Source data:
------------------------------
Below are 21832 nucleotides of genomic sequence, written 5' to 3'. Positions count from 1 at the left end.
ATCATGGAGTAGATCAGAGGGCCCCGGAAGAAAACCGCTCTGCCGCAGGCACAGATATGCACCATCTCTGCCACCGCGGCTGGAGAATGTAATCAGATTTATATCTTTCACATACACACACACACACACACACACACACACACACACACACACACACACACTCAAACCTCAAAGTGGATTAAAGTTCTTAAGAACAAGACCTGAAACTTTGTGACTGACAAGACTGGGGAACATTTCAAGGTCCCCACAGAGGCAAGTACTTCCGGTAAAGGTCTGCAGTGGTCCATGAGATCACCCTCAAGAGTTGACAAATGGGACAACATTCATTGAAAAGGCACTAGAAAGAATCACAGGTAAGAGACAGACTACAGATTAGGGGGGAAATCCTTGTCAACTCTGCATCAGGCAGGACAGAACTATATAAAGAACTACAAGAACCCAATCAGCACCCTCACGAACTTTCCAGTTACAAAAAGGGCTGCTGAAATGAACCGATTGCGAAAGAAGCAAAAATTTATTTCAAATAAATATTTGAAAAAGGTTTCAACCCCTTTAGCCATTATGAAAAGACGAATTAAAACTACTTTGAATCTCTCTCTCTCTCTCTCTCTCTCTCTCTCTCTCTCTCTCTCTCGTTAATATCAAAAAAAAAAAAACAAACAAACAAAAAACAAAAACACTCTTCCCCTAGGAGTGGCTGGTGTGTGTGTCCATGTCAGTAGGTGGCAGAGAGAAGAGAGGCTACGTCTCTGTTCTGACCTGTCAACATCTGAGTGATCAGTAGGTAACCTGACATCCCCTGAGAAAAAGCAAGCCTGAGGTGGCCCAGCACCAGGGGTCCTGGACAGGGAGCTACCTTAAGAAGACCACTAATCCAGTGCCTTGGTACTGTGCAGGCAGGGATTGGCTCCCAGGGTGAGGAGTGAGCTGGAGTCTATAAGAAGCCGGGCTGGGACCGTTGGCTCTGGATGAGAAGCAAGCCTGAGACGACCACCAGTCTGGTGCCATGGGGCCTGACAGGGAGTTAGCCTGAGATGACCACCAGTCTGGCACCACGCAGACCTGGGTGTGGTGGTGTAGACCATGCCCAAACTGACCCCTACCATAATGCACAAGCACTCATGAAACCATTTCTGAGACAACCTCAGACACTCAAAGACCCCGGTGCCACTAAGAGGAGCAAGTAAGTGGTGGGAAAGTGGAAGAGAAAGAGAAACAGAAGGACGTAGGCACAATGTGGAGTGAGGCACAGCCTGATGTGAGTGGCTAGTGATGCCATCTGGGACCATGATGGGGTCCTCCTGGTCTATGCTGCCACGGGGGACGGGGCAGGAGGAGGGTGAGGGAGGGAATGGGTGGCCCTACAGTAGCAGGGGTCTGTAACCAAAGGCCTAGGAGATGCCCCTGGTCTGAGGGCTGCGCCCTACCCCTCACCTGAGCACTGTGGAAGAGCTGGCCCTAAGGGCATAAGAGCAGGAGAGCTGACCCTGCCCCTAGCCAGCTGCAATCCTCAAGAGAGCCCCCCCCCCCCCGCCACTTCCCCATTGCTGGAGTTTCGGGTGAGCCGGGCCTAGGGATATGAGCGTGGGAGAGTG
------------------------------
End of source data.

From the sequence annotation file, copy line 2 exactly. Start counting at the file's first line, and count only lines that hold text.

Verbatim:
ATCATGGAGTAGATCAGAGGGCCCCGGAAGAAAACCGCTCTGCCGCAGGCACAGATATGCACCATCTCTGCCACCGCGGCTGGAGAATGTAATCAGATTTATATCTTTCACATACACACACACACACACACACACACACACACACACACACACACACACACTCAAACCTCAAAGTGGATTAAAGTTCTTAAGAACAAGACCTGAAACTTTGTGACTGACAAGACTGGGGAACATTTCAAGGTCCCCACAGAGGCAAGTACTTCCGGTAAAGGTCTGCAGTGGTCCATGAGATCACCCTCAAGAGTTGACAAATGGGACAACATTCATTGAAAAGGCACTAGAAAGAATCACAGGTAAGAGACAGACTACAGATTAGGGGGGAAATCCTTGTCAACTCTGCATCAGGCAGGACAGAACTATATAAAGAACTACAAGAACCCAATCAGCACCCTCACGAACTTTCCAGTTACAAAAAGGGCTGCTGAAATGAACCGATTGCGAAAGAAGCAAAAATTTATTTCAAATAAATATTTGAAAAAGGTTTCAACCCCTTTAGCCATTATGAAAAGACGAATTAAAACTACTTTGAATCTCTCTCTCTCTCTCTCTCTCTCTCTCTCTCTCTCTCTCTCTCGTTAATATCAAAAAAAAAAAAACAAACAAACAAAAAACAAAAACACTCTTCCCCTAGGAGTGGCTGGTGTGTGTGTCCATGTCAGTAGGTGGCAGAGAGAAGAGAGGCTACGTCTCTGTTCTGACCTGTCAACATCTGAGTGATCAGTAGGTAACCTGACATCCCCTGAGAAAAAGCAAGCCTGAGGTGGCCCAGCACCAGGGGTCCTGGACAGGGAGCTACCTTAAGAAGACCACTAATCCAGTGCCTTGGTACTGTGCAGGCAGGGATTGGCTCCCAGGGTGAGGAGTGAGCTGGAGTCTATAAGAAGCCGGGCTGGGACCGTTGGCTCTGGATGAGAAGCAAGCCTGAGACGACCACCAGTCTGGTGCCATGGGGCCTGACAGGGAGTTAGCCTGAGATGACCACCAGTCTGGCACCACGCAGACCTGGGTGTGGTGGTGTAGACCATGCCCAAACTGACCCCTACCATAATGCACAAGCACTCATGAAACCATTTCTGAGACAACCTCAGACACTCAAAGACCCCGGTGCCACTAAGAGGAGCAAGTAAGTGGTGGGAAAGTGGAAGAGAAAGAGAAACAGAAGGACGTAGGCACAATGTGGAGTGAGGCACAGCCTGATGTGAGTGGCTAGTGATGCCATCTGGGACCATGATGGGGTCCTCCTGGTCTATGCTGCCACGGGGGACGGGGCAGGAGGAGGGTGAGGGAGGGAATGGGTGGCCCTACAGTAGCAGGGGTCTGTAACCAAAGGCCTAGGAGATGCCCCTGGTCTGAGGGCTGCGCCCTACCCCTCACCTGAGCACTGTGGAAGAGCTGGCCCTAAGGGCATAAGAGCAGGAGAGCTGACCCTGCCCCTAGCCAGCTGCAATCCTCAAGAGAGCCCCCCCCCCCCCGCCACTTCCCCATTGCTGGAGTTTCGGGTGAGCCGGGCCTAGGGATATGAGCGTGGGAGAGTG